Selena de Carvalho (AUS)
The performance and installation (un)popular culture exposed a constructed and documented action where I used a séance mobile app featuring a ‘medium’ attempting to make contact with ‘spirits from the other side’. I attempted to make contact with the lost digital signal PAL (Phase Alternation Line rate) which was recently switched off Australia wide, prompting an influx of analogue Television sets being dumped nationally and the eradication of this signal. The outfit worn consists of Hungarian folk cultural dress from my matriarchal line combined with found and embellished materials to interconnect between digital folk-lore and traditional folk culture.

Responding to the phenomena of Cargo cults (which Wikipedia describes as a kind of Melanesian millenarian movement encompassing a diverse range of practices occurring in the wake of contact with the commercial networks of colonizing societies). The name derives from the apparent belief that various ritualistic acts will lead to a bestowing of material wealth ("cargo"), this work explores the distance and the tension between technology and the voracious desire for technology, attempting to invoke a compelling sense of familiarity and strangeness. Installation and live action become a sensory instrument. I wanted to offer the viewer a chance to perceive both something of themselves in the work and something other.

Selena de Carvalho is a Tasmanian based cross-disciplinary artist. Her practice traverses traditional and new media, printmaking, design for installation and live performance. She has exhibited regularly both locally and nationally in artist run spaces, public and commercial galleries in a solo, collaborative and collective capacity. During 2012 Selena was mentored by Raef Sawford through Jump (the Australia Council's national mentoring program) and was awarded an Australia Council ArtStart Grant. She travelled to China in August of the same year to undertake a 24HR Art residency at the Huantei Art City, Beijing.

In 2013 she was the recipient of the Arts Tasmania Dombrovskis Award and designed Shadow Dreams for Terrapin Puppet Theatre (in partnership with the Tasmanian Symphony Orchestra and Tasmanian Palowa community), which premiered as part of the Ten Days on the Island Festival. Following this she participated in Performance Incubator (a master class with New York based Elevator Repair Service) and also completed an internship with Magnificent Revolution, a pop-up pedal powered cinema collective.

Selena’s work responds to personal notions of ecology and human interaction with the environment, with a focus on work that aspires to raise questions as opposed to provide answers
Responding Artist
(un)popular culture
Artist Text Response
The gathering of international, national and local artists and theorists drawn together for NAF:TMFC workshops, presentations and performances was both intriguing and engaging while also being highly informative. The depth of information shared across different platforms from the reading room and the mailing list, to the workshops, speakers, performances, exhibition and artistic response/critical feedback, led to a hot house of thoughts, ideas and actions. The conversations, new connections and exchanges that took place in and around the curated event were a valuable extension of the ideas and topics introduced throughout the project.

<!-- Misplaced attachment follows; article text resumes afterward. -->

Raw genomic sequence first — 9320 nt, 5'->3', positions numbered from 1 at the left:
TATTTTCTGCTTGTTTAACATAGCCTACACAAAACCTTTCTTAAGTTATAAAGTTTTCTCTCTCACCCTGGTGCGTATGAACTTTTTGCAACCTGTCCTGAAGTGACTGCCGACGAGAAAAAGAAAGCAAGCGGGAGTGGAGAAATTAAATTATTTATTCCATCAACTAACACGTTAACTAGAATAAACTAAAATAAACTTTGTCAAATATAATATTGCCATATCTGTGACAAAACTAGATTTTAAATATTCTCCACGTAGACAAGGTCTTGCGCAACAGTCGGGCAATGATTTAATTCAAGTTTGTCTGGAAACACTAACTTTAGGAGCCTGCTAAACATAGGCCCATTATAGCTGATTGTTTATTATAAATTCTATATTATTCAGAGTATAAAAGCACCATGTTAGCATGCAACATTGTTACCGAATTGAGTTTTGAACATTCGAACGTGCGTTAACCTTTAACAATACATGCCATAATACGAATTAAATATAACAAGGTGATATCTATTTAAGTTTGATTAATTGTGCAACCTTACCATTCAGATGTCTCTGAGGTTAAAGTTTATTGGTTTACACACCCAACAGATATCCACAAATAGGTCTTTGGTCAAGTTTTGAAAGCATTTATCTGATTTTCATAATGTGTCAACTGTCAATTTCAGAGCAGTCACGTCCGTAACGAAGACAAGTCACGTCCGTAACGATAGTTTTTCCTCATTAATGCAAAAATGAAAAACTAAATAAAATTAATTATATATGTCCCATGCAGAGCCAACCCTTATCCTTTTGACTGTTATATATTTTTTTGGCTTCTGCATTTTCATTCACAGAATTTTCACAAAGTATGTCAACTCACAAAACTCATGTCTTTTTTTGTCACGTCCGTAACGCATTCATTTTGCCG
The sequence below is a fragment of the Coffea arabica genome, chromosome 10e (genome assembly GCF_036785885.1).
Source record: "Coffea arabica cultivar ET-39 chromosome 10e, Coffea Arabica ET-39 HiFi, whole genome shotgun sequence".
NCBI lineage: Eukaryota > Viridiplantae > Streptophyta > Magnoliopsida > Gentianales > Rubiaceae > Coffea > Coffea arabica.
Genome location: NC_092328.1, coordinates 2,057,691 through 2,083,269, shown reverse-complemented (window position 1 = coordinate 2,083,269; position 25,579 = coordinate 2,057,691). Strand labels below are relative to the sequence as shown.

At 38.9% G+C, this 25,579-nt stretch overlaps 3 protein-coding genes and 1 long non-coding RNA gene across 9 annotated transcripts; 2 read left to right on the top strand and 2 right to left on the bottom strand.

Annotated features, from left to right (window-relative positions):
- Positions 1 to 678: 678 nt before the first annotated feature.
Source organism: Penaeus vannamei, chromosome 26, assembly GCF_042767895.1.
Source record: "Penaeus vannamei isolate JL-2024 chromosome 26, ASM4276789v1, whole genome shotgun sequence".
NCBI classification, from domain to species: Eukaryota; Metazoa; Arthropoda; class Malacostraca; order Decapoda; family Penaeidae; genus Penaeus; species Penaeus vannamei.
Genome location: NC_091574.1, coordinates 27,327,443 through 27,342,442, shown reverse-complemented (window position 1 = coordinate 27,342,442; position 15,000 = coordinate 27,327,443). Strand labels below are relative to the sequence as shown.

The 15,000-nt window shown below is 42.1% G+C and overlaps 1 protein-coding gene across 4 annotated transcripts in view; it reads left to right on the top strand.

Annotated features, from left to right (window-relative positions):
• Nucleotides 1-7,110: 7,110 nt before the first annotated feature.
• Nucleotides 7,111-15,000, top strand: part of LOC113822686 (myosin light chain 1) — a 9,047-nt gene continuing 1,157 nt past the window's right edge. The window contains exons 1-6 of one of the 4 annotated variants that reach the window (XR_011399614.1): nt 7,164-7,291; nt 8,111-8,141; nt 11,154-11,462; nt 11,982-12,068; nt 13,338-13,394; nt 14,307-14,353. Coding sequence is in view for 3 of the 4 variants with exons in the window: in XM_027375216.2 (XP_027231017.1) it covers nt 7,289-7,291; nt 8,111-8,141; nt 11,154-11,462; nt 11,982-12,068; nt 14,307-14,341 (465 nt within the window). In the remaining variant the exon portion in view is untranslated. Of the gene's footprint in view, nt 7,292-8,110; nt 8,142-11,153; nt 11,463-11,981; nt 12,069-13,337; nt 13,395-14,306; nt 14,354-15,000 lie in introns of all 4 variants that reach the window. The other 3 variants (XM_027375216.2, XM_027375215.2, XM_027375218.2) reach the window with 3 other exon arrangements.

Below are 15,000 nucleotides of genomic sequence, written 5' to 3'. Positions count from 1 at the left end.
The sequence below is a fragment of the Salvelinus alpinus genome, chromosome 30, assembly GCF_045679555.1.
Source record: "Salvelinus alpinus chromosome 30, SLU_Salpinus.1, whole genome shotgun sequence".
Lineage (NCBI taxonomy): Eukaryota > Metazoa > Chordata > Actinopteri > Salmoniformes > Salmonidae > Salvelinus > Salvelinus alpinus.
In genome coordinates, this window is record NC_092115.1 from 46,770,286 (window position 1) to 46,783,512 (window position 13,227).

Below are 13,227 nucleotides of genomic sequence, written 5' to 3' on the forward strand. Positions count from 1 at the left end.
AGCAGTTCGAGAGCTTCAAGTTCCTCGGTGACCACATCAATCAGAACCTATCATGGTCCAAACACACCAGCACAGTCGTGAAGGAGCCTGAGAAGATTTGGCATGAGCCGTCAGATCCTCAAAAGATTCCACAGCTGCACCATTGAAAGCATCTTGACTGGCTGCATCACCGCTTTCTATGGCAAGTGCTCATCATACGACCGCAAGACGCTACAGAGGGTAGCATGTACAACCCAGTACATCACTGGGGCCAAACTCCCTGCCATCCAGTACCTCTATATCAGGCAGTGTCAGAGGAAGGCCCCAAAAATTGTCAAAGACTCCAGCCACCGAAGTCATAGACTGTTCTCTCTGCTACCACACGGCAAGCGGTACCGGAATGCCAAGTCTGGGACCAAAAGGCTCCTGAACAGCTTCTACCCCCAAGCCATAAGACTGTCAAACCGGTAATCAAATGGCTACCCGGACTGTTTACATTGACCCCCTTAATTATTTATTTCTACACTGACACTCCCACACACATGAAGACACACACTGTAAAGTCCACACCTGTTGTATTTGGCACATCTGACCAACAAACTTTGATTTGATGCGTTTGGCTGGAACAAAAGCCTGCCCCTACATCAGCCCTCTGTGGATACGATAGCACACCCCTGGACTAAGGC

The Tasmanian based artists and geeks who attended the Julian Oliver and Danja Vasiliev Net_Workshop were a diverse range of discipline, age and gender. This mix was an exciting melting pot of people and ideas, provoked and guided by the sure presence of Julian and Danja, who were both generous and enabling in the transferal knowledge, insight, process and opinions regarding their approach to media and the inter-web.

I found that I only knew half the people in the room and this gave me chance to grow my connections and develop a renewed enthusiasm for Hobart’s creative community. The cross spectrum of skills and interests also led to there being a flow of skills and support across the workshop. I found that if I didn’t understand a direction or concept, other workshop attendee’s would aid by giving further direction or example, if the facilitator’s where attending to another person. This was hugely enabling as there was so much to learn in a short time, and much of the information was new and therefore, at times abstract. The three-day workshop was fantastic, but I also felt that there was the potential for it to have been longer, as when the workshop came to an end I was just beginning to develop a deeper understanding of the language and tools I was being shown, and the context in which I could apply them.

The opportunity to research and respond to this event by developing new work within my own practice gave the whole event another layer of meaning and application. It also meant I was further engaged in the process. Observing and discovering someone else’s creative process is a great starting point for the conversation of exchange. I appreciated the space to share my progress with peers, to offer and receive critical feedback. This was highly valuable and encouraged the challenge of bringing a new element to my work by holding a live performance. While I am unsure of the success of this, it has been rewarding to have stepped into a new mode of expression (even if it never happens again).

I very much appreciated the opportunity to attend and participate and can see how this experience will continue to enrich my own practice.
(un)popular culture performance still
Photo: Aaron Horsley
(un)popular culture installation shots
Photos: Aaron Horsley